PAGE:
An Introduction to Mathematical Structure

Age 16 to 18
Article by Emma and Gareth McCaughan

Published 2005 Revised 2019

When I started to study "algebra" at university, I was surprised to discover that it looked nothing like the "algebra" I had studied at school. Gone were the algebraic expressions and quadratic equations, and in came a whole new set of words and symbols.

But it was still to do with generalising. In school-level algebra, we can generalise results that work for lots of different numbers (such as $(x-1)(x+1)\equiv x^2-1$,or find a formula that generalises a sequence of numbers ($n^{\textrm{th}}$ term $=3n+4$). The algebra studied at university makes connections between more disparate areas of mathematics, such as arithmetic, combinatorics and symmetry. This is very powerful; if we can show that two situations behave in the same way, then if we find something interesting about one situation, there will be an equivalent result in the other situation.

So algebraists look for ways to describe seemingly different situations in the same way. They will tend to describe them in terms of a set of elements, and one or more operations, which are ways of combining elements. This is quite difficult to understand without seeing some examples, so let's explore some:

1) Imagine taking the numbers 0, 1, 2 and 3. These are the elements . We're going to add them, but we'll do this "mod 4"; that just means that we'll write down the remainder when the answer is divided by 4. This is the operation. So, for example, 2 + 3 = 5 = 1 mod 4.

We can build up a table of the answers we get:
+ 0 1 2 3
0 0 1 2 3
1 1 2 3 0
2 2 3 0 1
3 3 0 1

Here are some more sets of 4 elements, each time with an operation. Try to complete each table, then click here to see if you are right. Some involve arithmetic, some involve symmetry, and one involves looking very silly.
2) Take the numbers 2, 4, 6, 8 and multiply them mod 10 (so just write down the last digit).
x 2 4 6 8

3) Take the numbers 1, 2, 3, 4 and multiply them mod 5.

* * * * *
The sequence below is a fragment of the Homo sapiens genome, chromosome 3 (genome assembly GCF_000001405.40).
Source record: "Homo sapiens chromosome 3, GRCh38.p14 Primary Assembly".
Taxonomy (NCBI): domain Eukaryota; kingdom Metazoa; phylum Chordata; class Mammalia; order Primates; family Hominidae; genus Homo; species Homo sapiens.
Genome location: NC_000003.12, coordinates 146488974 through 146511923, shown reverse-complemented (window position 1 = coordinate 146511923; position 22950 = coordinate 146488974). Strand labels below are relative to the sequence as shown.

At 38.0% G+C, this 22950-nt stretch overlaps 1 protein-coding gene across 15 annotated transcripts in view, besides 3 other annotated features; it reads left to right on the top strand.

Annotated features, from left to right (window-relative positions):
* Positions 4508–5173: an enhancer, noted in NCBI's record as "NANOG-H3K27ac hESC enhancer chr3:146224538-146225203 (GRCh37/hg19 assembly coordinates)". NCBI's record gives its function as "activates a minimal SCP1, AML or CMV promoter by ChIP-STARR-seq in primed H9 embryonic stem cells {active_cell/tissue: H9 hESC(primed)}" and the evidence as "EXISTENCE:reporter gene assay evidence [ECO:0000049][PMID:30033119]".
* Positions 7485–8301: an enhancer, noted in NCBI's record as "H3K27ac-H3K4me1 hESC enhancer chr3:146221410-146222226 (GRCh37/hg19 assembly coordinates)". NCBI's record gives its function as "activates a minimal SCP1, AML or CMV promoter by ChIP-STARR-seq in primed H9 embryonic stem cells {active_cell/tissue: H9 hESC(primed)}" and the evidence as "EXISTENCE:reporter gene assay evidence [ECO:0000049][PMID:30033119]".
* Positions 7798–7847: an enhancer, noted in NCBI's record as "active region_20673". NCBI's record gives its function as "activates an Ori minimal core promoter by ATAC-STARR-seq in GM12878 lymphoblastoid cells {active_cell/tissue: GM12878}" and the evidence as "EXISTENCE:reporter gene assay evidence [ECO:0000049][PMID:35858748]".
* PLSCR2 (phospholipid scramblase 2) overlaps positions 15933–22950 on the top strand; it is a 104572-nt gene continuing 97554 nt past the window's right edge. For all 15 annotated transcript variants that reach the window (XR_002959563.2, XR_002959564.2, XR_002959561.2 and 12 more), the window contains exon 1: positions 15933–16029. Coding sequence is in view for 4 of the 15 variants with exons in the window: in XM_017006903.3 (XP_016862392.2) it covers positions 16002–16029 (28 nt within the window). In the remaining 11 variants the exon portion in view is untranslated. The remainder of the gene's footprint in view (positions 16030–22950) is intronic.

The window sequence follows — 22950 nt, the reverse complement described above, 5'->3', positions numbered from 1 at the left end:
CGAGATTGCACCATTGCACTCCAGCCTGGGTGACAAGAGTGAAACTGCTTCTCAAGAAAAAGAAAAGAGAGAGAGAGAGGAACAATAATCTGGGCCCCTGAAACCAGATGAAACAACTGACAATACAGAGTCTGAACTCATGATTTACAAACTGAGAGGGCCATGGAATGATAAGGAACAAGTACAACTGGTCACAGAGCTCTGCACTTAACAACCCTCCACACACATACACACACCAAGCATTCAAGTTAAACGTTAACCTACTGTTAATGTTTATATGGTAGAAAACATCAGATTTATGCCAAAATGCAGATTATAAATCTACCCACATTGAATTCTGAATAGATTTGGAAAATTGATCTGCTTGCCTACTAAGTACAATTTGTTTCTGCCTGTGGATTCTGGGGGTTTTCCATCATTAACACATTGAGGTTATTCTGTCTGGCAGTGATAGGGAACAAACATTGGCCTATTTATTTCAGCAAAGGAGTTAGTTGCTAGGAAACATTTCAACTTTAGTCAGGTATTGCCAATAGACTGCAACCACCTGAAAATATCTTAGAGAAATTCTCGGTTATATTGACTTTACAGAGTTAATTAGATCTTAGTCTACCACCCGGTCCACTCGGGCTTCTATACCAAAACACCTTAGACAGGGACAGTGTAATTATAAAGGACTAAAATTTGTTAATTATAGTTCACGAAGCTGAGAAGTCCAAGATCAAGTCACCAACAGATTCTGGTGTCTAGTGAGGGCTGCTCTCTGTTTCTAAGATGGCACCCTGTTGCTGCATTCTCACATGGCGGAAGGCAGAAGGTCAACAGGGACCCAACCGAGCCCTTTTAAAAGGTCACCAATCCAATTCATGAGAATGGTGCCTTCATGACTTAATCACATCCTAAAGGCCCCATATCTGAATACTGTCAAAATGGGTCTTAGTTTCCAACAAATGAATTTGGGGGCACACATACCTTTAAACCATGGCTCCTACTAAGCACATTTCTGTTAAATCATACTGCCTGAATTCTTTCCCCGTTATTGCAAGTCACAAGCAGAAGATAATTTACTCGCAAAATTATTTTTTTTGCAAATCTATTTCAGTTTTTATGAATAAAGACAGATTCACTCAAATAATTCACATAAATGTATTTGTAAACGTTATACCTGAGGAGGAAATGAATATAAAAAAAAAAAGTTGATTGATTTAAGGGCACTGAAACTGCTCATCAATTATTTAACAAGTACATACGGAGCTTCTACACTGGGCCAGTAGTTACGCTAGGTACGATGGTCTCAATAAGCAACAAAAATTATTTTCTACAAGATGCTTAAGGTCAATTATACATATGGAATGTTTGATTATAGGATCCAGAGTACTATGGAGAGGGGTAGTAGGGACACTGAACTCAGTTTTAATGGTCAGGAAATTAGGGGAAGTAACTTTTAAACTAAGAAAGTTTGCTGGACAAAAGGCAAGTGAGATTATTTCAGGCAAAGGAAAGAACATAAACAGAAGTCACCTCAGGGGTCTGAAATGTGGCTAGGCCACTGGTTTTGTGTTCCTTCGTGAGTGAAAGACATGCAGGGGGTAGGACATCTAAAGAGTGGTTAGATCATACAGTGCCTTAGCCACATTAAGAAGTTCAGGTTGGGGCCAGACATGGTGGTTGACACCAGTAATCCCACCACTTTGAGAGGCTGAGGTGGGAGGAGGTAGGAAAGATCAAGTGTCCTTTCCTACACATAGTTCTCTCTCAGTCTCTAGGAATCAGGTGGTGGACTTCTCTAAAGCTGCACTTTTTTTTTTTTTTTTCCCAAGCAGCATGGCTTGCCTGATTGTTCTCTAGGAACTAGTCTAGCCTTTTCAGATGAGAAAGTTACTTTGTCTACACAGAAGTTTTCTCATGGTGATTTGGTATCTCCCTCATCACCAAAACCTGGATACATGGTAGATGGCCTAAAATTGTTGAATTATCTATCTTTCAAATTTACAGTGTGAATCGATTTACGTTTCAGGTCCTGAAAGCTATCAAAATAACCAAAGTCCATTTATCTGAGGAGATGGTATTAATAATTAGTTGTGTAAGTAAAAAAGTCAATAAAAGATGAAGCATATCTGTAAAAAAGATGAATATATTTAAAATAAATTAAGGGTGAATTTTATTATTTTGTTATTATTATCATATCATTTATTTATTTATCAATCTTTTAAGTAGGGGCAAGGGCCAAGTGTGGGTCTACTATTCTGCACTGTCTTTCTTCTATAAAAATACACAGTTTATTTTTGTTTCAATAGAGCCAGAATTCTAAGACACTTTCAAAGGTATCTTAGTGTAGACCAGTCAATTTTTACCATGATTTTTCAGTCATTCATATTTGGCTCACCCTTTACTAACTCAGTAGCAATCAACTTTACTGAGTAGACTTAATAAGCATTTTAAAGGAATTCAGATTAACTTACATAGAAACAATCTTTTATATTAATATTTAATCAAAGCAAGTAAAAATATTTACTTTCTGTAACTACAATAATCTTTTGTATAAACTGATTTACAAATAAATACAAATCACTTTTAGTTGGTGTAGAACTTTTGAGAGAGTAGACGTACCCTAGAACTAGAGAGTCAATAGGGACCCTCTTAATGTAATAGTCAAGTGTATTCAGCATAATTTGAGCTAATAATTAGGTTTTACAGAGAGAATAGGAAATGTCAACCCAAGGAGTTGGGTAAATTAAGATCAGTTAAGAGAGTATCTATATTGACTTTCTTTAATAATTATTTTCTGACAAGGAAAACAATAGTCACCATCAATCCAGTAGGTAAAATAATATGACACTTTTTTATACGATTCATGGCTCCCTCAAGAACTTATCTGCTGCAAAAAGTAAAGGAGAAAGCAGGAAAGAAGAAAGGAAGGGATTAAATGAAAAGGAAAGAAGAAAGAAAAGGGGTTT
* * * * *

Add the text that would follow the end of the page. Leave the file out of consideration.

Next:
x 1 2 3 4

4) Take the numbers 1, 3, 5, 7 and multiply them mod 8.
x 1 3 5 7

5) Take a square. Our elements this time will be "the rotations of a square". We could leave it as it is(call this I), we could turn it through 90 ° anticlockwise (call this Q), we could turn it through 180 ° (call this Q ²), or we could turn it through 270 ° anticlockwise (call this Q ³). Our operation this time is just doing one element after another. So Q ²Q ³ is turning through 180 ° then 270 °, which is the same as turning through 90 °, so the answer is Q.
  I Q Q ² Q ³
Q ²        
Q ³        

6) Take a rectangle. Ideally you need a rectangle of clear plastic, with each corner painted a different colour, but paper will do. We're going to be interested in where the colours move to, but not which way up the plastic is. This time our elements will be the symmetries of a rectangle; the ways we could move it so that it is still in the same orientation. We could leave it as it is (I), or we could flip it vertically or horizontally (V, H), or we could rotate it through 180 ° (R). Again, the operation is just going to be doing one followed by another; to start you off, VH = R.
  I V H R

7) Take a T-shirt, one where the front and back are clearly different. In order that you don't get too many strange looks, you might like to try this out in the privacy of your bedroom! If you take the T shirt off and put it on again, there are four things you could do in between. You could leave it as it is (Same), you could turn it back to front (BTF), you could turn it inside-out (I-O), or you could do both of these (Both). These are our four elements, and the operation is just doing one after another.
  Same BTF I-O Both

Now have a good look at the tables you have completed, and look at the similarities and differences.

All these tables have a number of things in common:
  • the only elements in the table are the ones we started with